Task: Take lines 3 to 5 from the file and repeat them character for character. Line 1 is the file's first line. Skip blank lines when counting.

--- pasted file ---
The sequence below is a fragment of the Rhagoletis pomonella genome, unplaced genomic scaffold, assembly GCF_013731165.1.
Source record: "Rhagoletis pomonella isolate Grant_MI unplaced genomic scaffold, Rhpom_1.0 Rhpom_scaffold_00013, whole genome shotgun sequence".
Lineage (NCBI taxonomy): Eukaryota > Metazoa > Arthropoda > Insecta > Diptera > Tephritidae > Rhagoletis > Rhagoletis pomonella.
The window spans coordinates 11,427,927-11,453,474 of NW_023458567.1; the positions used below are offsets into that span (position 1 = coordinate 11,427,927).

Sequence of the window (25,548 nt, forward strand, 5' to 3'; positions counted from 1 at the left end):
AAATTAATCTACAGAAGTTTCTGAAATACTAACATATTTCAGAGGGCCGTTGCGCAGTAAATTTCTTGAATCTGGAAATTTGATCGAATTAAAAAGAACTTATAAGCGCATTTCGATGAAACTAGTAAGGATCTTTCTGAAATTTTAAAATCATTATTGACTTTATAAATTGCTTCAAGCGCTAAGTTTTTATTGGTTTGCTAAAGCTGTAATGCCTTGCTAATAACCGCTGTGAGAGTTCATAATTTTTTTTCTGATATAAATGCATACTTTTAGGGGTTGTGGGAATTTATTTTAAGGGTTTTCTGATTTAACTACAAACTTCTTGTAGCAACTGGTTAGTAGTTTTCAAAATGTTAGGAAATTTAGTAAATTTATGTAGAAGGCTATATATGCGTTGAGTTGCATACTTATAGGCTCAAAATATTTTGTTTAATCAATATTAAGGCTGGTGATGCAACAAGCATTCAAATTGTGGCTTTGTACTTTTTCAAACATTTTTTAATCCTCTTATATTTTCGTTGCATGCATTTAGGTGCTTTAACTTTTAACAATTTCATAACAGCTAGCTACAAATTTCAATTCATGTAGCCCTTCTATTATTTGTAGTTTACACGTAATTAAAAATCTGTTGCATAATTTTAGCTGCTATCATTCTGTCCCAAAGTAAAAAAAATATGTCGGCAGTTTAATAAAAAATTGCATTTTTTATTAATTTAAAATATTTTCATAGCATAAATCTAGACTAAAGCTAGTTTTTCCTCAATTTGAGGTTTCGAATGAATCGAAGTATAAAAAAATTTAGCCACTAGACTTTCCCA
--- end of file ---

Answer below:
Lineage (NCBI taxonomy): Eukaryota > Metazoa > Arthropoda > Insecta > Diptera > Tephritidae > Rhagoletis > Rhagoletis pomonella.
The window spans coordinates 11,427,927-11,453,474 of NW_023458567.1; the positions used below are offsets into that span (position 1 = coordinate 11,427,927).

Sequence of the window (25,548 nt, forward strand, 5' to 3'; positions counted from 1 at the left end):